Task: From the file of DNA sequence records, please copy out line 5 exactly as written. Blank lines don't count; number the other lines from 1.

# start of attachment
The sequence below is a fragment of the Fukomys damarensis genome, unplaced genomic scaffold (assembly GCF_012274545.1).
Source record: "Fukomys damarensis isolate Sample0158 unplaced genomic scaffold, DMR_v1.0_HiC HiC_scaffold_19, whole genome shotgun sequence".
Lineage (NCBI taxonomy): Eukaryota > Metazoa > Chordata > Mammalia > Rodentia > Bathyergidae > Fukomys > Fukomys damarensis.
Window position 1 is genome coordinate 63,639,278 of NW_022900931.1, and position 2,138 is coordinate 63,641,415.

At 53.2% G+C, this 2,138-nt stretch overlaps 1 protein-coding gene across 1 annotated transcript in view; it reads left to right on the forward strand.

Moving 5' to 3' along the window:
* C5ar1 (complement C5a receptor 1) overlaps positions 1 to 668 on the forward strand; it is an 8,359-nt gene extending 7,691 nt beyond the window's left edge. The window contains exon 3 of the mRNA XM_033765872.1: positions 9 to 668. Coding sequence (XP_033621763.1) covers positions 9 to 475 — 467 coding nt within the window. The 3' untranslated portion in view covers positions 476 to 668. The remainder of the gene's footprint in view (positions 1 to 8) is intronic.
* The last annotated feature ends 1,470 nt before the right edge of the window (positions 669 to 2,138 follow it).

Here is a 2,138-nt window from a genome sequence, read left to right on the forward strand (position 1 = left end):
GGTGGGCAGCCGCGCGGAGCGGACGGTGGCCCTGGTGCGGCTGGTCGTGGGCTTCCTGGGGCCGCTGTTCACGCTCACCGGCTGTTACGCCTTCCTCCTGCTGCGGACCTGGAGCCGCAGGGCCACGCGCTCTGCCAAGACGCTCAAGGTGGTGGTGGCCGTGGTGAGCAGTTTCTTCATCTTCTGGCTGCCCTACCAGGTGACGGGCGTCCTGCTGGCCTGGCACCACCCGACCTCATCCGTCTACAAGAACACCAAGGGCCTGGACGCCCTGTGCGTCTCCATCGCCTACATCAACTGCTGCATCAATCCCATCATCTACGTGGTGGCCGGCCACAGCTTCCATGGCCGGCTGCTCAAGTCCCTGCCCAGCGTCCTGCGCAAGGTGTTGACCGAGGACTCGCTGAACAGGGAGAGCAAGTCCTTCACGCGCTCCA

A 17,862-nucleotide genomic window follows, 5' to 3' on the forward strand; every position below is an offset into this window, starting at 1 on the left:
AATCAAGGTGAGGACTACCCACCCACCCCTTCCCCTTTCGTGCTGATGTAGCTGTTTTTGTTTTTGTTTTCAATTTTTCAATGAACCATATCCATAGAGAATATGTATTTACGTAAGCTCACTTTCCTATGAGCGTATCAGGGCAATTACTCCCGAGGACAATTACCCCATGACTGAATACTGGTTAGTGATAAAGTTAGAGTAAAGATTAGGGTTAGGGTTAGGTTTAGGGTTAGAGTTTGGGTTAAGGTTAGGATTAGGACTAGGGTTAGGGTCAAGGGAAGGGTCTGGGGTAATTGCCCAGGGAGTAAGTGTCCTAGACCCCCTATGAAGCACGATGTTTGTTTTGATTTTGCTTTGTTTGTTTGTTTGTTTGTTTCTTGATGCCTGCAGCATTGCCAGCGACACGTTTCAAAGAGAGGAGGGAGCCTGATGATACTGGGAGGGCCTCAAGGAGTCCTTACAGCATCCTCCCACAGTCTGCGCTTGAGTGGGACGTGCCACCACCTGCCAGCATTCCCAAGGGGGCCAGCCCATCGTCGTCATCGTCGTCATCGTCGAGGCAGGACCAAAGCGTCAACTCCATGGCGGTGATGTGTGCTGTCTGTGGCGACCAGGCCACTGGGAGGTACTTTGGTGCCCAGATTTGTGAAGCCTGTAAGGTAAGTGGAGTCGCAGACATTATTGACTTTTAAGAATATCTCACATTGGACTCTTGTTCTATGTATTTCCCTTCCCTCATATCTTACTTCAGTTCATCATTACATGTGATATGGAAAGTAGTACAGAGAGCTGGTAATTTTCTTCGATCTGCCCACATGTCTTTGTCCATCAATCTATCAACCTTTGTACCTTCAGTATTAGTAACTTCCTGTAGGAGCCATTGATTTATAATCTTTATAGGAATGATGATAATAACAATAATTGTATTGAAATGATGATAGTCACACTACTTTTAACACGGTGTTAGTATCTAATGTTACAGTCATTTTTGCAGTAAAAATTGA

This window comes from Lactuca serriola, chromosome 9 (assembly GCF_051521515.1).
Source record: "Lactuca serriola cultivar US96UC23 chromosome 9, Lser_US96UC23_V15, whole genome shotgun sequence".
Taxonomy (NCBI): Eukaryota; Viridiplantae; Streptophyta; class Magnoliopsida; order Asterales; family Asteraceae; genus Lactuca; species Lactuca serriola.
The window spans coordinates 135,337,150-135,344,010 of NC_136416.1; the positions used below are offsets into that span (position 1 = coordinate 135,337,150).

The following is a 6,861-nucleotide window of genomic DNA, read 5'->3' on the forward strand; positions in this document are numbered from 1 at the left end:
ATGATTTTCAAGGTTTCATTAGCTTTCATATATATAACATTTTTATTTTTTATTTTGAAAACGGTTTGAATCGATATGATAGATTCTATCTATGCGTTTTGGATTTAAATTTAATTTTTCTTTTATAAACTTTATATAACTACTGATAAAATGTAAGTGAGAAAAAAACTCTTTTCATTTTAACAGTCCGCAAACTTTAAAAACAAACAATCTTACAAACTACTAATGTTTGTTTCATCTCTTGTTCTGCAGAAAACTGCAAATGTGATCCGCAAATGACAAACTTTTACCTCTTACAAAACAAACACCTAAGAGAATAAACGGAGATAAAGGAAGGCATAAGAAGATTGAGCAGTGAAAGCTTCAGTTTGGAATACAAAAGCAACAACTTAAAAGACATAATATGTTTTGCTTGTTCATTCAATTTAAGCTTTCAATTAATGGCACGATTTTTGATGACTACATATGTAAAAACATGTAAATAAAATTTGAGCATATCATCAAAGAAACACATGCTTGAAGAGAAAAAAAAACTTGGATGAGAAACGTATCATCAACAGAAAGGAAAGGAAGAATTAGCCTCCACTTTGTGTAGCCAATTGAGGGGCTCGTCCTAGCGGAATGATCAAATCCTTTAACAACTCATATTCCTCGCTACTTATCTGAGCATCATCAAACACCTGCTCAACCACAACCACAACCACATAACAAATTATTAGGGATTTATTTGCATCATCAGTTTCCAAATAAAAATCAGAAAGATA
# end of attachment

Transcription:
At 53.2% G+C, this 2,138-nt stretch overlaps 1 protein-coding gene across 1 annotated transcript in view; it reads left to right on the forward strand.